By the time I met up with Lydia the Brit, she and her friend,
Nick the Scot, had nearly polished off a fifth of Sam
Seng, Thailand's cheap rotgut that's boldly described
as rum. To make matters worse, Lydia hadn't eaten; as
a vegetarian, she'd politely declined Nick's offer to
share his roasted chicken. I did my best to catch up with
bottles of strong, cheap Chang beer.
Lydia, who I met at an after-hours club, invited me to
the Sunday night muay Thai fights at Bangkok's Rajadamnern
Stadium, I had few expectations for our date. One of the
biggest challenges facing the single traveling man is
women tend to travel in pairs and, true to form, she was
bringing a tag-along buddy.
initially apprehensive that the third party's name was
Nick, I was soon calmed. Gay wingmen, it seems, are common
the world over. Maybe this date wouldn't be futile, after
Muay Thai ("Thai boxing"), a hand-to-hand martial
art, is Thailand's national sport, and Bangkok boasts
the country's two most important muay Thai indoor rings.
The lesser venue, Lumpinee Stadium ("Lumpini"),
is the smaller of the two. Operated by the Thai army,
it's also scrappier. There, the second- and third-class
seats are nothing more than patches of concrete bathed
in the warm smell of tiger balm and sweat pushed around
by lazy fans spinning overhead. Locals pay $5 and $10
for these seats; foreigners must cough up $25 and $37.50.
Stadium (also "Ratchadamnoen"), convenient to
Khao San Road, the neighborhood where most tourists stay,
is larger and cleaner, but it ain't the MGM Grand. Sure,
there's a proper round clock and advertisements on the
ring's corner cushions, but third-class seats are still
concrete risers behind a fence. (At both venues, ringside
seats are $50 for locals and foreigners alike.)
Nick and I were drinking just down the block from Rajadamnern.
By the time we stumbled into the stadium and found our
way to the second-class risers, more than half of the
card was finished. We made it for the seventh-slot headliner,
though - a nasty bout between two 105-pound teenagers.
To the uninitiated, these lightweight fights can resemble
playground brawls. That is, until the young combatants
begin drawing blood and breaking bones.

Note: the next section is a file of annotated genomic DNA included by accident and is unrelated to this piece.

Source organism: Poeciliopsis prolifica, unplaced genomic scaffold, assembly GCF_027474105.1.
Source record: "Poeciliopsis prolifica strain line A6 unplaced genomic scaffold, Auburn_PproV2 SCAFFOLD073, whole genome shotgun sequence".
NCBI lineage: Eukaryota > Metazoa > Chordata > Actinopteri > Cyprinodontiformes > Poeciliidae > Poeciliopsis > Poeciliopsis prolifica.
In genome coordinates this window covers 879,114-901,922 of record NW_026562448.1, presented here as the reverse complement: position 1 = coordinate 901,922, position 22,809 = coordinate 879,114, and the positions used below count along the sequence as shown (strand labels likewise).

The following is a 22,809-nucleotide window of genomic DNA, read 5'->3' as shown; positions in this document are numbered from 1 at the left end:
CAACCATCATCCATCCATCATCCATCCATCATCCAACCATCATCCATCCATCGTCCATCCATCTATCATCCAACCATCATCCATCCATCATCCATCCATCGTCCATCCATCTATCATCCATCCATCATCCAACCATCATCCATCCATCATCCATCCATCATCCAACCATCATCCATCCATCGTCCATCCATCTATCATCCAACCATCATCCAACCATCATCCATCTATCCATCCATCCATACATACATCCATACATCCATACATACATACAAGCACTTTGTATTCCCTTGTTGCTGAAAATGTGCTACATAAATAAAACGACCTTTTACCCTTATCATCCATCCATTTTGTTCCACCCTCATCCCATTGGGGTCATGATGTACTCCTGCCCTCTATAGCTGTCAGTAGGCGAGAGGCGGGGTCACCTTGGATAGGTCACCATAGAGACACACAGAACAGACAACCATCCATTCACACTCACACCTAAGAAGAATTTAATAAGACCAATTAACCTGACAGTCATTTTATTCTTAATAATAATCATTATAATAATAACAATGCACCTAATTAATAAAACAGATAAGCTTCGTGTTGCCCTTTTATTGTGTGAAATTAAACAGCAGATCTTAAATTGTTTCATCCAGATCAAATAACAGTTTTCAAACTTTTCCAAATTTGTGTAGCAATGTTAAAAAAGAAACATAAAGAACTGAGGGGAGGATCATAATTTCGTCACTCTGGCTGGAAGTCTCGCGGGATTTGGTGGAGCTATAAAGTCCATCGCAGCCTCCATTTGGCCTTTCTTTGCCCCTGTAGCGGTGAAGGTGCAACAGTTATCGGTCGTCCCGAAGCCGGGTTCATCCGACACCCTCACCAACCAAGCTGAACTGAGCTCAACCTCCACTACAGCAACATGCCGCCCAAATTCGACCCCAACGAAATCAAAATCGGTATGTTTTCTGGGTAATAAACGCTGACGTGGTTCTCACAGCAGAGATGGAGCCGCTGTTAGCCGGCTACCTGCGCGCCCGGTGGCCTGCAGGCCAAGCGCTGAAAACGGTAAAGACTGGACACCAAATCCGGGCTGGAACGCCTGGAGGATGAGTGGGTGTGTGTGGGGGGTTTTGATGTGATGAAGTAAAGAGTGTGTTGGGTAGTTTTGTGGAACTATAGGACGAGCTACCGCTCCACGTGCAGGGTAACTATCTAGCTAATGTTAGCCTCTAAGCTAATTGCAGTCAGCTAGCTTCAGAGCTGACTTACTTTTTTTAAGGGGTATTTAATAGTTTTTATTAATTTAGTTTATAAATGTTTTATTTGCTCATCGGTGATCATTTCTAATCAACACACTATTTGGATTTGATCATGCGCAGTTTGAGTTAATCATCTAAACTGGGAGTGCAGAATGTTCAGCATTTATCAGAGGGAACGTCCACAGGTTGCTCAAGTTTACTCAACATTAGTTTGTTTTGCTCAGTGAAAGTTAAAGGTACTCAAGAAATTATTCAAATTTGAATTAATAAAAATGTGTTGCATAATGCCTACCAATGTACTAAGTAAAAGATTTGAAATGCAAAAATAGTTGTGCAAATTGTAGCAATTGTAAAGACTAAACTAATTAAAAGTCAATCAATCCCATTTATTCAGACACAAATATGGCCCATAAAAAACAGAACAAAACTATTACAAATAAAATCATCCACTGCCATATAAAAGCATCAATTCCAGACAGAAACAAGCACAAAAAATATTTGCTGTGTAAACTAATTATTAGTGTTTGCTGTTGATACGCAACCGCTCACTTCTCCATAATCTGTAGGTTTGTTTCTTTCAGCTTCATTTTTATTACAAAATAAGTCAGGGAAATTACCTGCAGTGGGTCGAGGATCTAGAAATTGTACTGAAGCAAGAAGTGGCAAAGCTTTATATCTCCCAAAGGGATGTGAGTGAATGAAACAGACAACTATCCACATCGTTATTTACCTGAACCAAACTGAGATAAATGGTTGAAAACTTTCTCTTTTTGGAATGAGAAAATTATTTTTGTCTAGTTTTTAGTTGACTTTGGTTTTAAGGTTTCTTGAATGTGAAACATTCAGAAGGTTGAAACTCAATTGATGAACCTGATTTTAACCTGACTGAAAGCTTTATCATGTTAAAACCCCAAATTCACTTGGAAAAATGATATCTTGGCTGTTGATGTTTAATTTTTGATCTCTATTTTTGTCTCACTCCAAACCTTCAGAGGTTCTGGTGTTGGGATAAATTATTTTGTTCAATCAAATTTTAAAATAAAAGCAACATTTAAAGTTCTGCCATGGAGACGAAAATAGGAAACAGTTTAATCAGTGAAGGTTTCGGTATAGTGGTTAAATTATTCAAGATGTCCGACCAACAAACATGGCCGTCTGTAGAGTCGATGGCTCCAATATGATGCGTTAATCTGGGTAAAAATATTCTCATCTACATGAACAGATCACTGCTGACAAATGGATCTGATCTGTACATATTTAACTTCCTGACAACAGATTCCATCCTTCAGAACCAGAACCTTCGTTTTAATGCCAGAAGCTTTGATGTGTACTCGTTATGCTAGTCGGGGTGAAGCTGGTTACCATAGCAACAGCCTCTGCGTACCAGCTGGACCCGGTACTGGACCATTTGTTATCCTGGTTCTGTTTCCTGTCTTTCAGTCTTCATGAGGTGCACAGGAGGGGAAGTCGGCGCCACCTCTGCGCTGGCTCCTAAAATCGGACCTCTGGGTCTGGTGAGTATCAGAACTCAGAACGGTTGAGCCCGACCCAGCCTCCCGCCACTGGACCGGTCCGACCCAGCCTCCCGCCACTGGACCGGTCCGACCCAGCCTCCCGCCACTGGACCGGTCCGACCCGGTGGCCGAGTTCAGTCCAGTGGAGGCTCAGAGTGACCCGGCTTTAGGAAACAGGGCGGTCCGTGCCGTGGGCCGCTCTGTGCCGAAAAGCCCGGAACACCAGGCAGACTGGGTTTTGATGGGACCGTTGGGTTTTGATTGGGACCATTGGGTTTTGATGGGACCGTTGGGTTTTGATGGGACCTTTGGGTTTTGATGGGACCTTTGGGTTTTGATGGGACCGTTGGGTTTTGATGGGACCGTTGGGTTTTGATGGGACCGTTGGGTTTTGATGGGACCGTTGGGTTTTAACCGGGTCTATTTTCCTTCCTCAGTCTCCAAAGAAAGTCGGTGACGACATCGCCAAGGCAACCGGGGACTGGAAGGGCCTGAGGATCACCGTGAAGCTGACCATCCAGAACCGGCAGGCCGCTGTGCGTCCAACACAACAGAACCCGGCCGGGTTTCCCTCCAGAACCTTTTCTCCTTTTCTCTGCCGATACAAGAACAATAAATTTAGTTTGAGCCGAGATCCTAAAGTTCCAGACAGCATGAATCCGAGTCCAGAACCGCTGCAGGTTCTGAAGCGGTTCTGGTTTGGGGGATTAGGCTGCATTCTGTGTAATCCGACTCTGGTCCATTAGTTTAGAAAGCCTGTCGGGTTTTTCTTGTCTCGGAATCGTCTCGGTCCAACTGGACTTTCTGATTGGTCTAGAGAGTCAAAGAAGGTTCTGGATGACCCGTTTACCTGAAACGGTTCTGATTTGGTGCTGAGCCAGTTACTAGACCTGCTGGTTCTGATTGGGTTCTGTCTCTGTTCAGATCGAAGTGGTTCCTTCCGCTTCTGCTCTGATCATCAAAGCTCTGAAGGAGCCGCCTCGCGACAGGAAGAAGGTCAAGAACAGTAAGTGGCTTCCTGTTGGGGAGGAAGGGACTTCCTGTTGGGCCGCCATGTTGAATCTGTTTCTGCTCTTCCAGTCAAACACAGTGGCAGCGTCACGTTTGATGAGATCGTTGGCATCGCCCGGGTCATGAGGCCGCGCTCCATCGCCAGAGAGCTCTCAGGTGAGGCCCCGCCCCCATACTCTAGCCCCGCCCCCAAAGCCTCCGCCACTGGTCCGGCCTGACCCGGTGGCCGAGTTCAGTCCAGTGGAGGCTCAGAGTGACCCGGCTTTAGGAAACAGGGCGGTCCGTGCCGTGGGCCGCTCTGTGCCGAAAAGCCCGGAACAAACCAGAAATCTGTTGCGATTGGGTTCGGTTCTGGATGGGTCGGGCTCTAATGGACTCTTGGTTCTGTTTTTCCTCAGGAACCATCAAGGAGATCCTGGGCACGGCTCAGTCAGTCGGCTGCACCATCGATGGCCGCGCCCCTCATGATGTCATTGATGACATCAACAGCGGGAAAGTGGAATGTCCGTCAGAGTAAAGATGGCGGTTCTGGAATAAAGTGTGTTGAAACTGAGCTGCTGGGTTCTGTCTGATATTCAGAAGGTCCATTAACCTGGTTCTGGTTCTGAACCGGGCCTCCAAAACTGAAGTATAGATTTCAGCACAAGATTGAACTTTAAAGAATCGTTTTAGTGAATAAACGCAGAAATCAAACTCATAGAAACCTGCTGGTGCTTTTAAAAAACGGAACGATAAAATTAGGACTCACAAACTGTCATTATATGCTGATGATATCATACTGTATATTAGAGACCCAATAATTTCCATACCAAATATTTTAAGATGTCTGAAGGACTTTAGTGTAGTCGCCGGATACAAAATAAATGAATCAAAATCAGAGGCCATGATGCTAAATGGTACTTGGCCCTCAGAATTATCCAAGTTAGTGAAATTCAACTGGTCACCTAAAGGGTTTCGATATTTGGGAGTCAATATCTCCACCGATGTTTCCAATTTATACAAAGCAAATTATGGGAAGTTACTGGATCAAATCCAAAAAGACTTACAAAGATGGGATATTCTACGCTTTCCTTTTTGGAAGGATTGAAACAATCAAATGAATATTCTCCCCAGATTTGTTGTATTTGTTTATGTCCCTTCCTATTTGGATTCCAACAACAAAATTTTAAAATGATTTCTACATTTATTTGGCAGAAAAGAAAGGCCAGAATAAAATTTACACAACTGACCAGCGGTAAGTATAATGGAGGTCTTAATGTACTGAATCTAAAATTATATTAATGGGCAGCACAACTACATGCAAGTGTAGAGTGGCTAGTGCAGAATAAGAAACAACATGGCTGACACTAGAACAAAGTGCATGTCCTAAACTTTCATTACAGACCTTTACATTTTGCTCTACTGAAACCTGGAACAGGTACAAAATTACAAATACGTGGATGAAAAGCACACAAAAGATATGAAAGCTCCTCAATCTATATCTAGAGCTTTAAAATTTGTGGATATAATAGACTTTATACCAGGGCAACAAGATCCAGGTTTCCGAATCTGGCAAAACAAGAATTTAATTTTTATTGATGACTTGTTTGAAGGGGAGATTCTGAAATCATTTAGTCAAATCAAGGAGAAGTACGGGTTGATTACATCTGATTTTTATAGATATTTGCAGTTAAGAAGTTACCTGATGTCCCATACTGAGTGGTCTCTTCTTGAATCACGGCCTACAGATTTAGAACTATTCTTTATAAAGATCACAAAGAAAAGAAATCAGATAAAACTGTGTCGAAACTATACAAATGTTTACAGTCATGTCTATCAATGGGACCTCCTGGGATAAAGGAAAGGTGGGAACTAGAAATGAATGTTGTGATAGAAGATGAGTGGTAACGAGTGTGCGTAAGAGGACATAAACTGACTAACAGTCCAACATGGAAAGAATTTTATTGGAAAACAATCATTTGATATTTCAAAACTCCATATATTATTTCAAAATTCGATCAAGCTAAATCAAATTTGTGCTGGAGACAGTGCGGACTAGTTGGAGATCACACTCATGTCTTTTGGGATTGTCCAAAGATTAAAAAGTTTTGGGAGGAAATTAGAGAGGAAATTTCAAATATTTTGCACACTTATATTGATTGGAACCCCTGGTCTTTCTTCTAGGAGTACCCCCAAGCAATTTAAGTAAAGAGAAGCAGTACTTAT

Thai is arguably the world's most violent hand-to-hand
combat tradition. Or, more accurately, foot-to-head combat.
In addition to fists and elbows, feet are permissible
weapons in this sport that, some say, arrived from China
2,000 years ago.
sport has softened over the centuries. Participants, for
instance, no longer dip their hands in a sticky resin
then coat them with sand and glass. (Even without the
lethal hands, sweat, spit and blood still shower down
on ringside seats.) Also, while previously there were
no rounds and no breaks, under rules set during the 1930s
bouts now last between three and five three-minute rounds,
interspersed with 60-second breaks. Now, as then, however,
combatants don't wear headgear.
Sunday night, our seats were actually better than those
on the floor. Down there, spectators look up at a steep
angle and may miss some of the action at the ring's far
side. Despite costing $12.50 less, a second-class ticket
at Rajadamnern offers an eye-level view, only a few feet
further away than the worst ringside row.
seconds of settling in with an overpriced cup of beer,
I was hypnotized by the violence. Or maybe it was the
traditional Thai music supplied by the live band, or the
crowd roaring "hoey!" with each kick landed.
Even watching the men place bets was entrancing; their
system of hand gestures would shame a broker on a trading
an 11th-fight knockout - the unconscious fighter was taken
out on a stretcher - we hopped a motorized rickshaw back
to my neighborhood.
and sobered, we drank more Sam Seng at a local bar, then
went to my room for a nightcap of cheap wine coolers and
beer. Lydia was soon vomiting in my bathroom; I was fading
away in an armchair.